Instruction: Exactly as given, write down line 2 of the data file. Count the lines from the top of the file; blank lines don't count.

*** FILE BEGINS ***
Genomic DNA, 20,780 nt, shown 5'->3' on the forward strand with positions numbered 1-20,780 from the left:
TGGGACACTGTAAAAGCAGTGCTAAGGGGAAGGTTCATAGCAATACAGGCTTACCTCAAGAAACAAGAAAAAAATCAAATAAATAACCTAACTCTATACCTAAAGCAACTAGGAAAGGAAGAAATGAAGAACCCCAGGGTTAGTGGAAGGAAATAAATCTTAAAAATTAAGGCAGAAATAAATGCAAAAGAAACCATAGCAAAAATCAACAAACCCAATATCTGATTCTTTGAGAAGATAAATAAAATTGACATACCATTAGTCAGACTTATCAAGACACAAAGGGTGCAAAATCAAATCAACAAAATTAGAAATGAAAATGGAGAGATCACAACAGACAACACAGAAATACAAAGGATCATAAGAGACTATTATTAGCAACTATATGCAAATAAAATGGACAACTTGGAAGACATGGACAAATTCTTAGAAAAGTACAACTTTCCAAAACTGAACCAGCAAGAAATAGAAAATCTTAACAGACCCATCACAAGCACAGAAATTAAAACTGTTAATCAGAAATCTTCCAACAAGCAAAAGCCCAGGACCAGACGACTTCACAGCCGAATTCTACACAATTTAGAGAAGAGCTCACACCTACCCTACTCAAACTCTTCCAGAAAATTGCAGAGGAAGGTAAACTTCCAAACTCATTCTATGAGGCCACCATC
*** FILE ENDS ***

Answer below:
TGGGACACTGTAAAAGCAGTGCTAAGGGGAAGGTTCATAGCAATACAGGCTTACCTCAAGAAACAAGAAAAAAATCAAATAAATAACCTAACTCTATACCTAAAGCAACTAGGAAAGGAAGAAATGAAGAACCCCAGGGTTAGTGGAAGGAAATAAATCTTAAAAATTAAGGCAGAAATAAATGCAAAAGAAACCATAGCAAAAATCAACAAACCCAATATCTGATTCTTTGAGAAGATAAATAAAATTGACATACCATTAGTCAGACTTATCAAGACACAAAGGGTGCAAAATCAAATCAACAAAATTAGAAATGAAAATGGAGAGATCACAACAGACAACACAGAAATACAAAGGATCATAAGAGACTATTATTAGCAACTATATGCAAATAAAATGGACAACTTGGAAGACATGGACAAATTCTTAGAAAAGTACAACTTTCCAAAACTGAACCAGCAAGAAATAGAAAATCTTAACAGACCCATCACAAGCACAGAAATTAAAACTGTTAATCAGAAATCTTCCAACAAGCAAAAGCCCAGGACCAGACGACTTCACAGCCGAATTCTACACAATTTAGAGAAGAGCTCACACCTACCCTACTCAAACTCTTCCAGAAAATTGCAGAGGAAGGTAAACTTCCAAACTCATTCTATGAGGCCACCATC